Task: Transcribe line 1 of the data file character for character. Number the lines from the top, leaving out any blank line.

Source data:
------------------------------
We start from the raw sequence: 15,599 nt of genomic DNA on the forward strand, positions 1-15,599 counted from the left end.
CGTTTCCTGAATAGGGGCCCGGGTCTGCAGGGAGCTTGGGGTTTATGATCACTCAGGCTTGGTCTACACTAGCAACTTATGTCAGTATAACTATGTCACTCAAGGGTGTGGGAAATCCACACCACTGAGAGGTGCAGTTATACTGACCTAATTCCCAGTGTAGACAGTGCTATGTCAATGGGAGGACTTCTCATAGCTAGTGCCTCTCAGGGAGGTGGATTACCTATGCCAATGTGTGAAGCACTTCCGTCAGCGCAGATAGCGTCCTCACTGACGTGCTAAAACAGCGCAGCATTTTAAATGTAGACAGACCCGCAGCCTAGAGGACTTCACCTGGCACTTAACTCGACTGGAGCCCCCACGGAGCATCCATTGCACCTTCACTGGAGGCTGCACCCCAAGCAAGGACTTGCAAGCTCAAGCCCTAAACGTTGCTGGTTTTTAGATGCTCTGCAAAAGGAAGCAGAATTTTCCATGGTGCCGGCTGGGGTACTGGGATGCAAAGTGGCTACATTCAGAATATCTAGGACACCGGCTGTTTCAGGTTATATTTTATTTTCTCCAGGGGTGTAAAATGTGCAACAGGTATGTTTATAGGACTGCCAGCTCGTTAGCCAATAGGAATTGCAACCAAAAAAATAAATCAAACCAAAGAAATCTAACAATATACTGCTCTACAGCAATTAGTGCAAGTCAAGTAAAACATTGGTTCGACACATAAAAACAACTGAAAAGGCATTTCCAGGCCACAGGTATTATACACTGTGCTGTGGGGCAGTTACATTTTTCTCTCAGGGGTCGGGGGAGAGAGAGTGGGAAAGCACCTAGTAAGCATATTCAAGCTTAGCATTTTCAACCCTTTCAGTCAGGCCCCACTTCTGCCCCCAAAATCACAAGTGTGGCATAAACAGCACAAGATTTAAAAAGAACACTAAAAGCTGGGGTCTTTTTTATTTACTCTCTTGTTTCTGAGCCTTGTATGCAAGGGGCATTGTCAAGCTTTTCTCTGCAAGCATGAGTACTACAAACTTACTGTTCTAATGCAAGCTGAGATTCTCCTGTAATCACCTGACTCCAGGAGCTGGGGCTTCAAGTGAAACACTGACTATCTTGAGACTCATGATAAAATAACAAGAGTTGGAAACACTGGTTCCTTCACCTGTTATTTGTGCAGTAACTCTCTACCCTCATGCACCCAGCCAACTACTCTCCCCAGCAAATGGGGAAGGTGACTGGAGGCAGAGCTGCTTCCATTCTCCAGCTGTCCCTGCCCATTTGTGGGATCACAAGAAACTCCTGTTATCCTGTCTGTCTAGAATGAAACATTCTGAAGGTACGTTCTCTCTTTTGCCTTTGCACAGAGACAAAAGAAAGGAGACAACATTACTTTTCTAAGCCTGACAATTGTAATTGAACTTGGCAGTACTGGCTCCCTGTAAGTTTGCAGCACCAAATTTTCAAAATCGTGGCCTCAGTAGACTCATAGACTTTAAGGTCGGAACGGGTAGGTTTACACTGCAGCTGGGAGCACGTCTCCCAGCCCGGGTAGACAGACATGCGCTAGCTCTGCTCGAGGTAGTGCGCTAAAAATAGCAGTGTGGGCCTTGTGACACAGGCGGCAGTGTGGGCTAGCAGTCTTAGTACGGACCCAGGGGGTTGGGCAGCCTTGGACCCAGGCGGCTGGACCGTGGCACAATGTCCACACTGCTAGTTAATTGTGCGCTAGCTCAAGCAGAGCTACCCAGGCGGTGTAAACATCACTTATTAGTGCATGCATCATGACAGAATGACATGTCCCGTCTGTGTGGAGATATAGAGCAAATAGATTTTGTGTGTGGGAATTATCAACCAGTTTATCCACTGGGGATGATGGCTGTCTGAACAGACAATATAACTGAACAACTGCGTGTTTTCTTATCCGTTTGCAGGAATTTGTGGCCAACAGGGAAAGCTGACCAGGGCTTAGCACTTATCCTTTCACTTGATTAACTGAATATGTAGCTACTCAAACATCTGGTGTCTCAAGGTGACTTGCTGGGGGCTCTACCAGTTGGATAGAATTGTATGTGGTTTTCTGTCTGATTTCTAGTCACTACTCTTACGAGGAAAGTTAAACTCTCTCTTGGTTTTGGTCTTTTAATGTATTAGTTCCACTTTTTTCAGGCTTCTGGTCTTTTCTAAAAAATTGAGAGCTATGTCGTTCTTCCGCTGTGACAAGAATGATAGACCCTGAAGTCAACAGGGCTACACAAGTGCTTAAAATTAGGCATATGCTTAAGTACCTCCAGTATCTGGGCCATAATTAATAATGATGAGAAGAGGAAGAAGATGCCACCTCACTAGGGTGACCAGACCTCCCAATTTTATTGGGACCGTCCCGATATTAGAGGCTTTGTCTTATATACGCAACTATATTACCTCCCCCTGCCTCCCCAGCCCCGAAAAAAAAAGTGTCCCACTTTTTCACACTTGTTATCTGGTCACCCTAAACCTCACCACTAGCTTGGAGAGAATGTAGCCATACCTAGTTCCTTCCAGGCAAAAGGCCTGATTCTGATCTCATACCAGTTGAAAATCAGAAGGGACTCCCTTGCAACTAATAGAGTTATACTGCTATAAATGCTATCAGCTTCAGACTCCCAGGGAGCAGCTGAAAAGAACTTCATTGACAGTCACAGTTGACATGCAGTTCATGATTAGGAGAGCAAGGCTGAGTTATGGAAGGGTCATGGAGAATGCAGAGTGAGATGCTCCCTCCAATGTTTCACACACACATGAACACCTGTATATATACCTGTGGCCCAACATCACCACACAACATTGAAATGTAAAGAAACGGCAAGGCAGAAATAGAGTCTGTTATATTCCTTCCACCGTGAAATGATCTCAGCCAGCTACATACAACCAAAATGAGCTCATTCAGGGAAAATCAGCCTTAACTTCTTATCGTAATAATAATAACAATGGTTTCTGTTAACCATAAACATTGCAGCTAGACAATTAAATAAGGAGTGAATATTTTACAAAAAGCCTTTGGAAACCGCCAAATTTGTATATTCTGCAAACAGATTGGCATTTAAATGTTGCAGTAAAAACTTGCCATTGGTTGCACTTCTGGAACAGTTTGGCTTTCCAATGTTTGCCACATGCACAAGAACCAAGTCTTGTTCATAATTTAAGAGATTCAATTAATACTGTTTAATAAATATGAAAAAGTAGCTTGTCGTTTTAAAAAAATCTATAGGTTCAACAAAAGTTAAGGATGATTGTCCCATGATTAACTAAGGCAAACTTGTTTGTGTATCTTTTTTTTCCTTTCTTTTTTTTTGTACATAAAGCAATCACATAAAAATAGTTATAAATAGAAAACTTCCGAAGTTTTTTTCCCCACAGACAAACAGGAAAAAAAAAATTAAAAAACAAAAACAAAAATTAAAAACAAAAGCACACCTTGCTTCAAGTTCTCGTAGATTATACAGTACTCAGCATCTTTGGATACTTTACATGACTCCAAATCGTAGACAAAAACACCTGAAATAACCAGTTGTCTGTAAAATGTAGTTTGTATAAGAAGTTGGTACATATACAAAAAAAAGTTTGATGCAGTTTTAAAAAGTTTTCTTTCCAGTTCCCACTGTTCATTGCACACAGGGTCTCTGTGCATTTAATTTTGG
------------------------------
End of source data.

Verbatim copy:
We start from the raw sequence: 15,599 nt of genomic DNA on the forward strand, positions 1-15,599 counted from the left end.